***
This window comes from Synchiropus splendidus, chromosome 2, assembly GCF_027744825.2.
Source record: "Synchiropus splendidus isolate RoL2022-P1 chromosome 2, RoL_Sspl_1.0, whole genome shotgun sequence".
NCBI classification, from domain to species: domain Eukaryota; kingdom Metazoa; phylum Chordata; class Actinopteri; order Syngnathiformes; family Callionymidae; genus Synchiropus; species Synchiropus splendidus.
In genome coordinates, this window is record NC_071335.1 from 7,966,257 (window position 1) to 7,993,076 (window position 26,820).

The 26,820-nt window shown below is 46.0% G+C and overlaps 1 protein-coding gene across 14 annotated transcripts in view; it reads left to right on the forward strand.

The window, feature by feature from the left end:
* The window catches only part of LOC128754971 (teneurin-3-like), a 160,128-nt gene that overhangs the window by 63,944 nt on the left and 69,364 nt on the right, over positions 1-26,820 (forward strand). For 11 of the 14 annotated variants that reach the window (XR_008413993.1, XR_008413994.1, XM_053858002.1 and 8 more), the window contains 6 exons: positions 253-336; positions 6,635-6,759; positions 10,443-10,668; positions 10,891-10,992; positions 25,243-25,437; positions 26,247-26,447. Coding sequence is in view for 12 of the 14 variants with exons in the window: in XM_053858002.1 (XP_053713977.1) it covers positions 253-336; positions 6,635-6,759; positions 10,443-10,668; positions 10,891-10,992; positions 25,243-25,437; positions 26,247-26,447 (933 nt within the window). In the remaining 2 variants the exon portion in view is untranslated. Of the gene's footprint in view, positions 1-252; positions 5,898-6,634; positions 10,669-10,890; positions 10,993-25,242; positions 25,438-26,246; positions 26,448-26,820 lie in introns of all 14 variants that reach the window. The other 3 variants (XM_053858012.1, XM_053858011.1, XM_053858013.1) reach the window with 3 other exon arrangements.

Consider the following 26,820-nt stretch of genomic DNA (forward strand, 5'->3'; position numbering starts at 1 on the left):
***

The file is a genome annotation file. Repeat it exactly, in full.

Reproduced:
This window comes from Synchiropus splendidus, chromosome 2, assembly GCF_027744825.2.
Source record: "Synchiropus splendidus isolate RoL2022-P1 chromosome 2, RoL_Sspl_1.0, whole genome shotgun sequence".
NCBI classification, from domain to species: domain Eukaryota; kingdom Metazoa; phylum Chordata; class Actinopteri; order Syngnathiformes; family Callionymidae; genus Synchiropus; species Synchiropus splendidus.
In genome coordinates, this window is record NC_071335.1 from 7,966,257 (window position 1) to 7,993,076 (window position 26,820).

The 26,820-nt window shown below is 46.0% G+C and overlaps 1 protein-coding gene across 14 annotated transcripts in view; it reads left to right on the forward strand.

The window, feature by feature from the left end:
* The window catches only part of LOC128754971 (teneurin-3-like), a 160,128-nt gene that overhangs the window by 63,944 nt on the left and 69,364 nt on the right, over positions 1-26,820 (forward strand). For 11 of the 14 annotated variants that reach the window (XR_008413993.1, XR_008413994.1, XM_053858002.1 and 8 more), the window contains 6 exons: positions 253-336; positions 6,635-6,759; positions 10,443-10,668; positions 10,891-10,992; positions 25,243-25,437; positions 26,247-26,447. Coding sequence is in view for 12 of the 14 variants with exons in the window: in XM_053858002.1 (XP_053713977.1) it covers positions 253-336; positions 6,635-6,759; positions 10,443-10,668; positions 10,891-10,992; positions 25,243-25,437; positions 26,247-26,447 (933 nt within the window). In the remaining 2 variants the exon portion in view is untranslated. Of the gene's footprint in view, positions 1-252; positions 5,898-6,634; positions 10,669-10,890; positions 10,993-25,242; positions 25,438-26,246; positions 26,448-26,820 lie in introns of all 14 variants that reach the window. The other 3 variants (XM_053858012.1, XM_053858011.1, XM_053858013.1) reach the window with 3 other exon arrangements.

Consider the following 26,820-nt stretch of genomic DNA (forward strand, 5'->3'; position numbering starts at 1 on the left):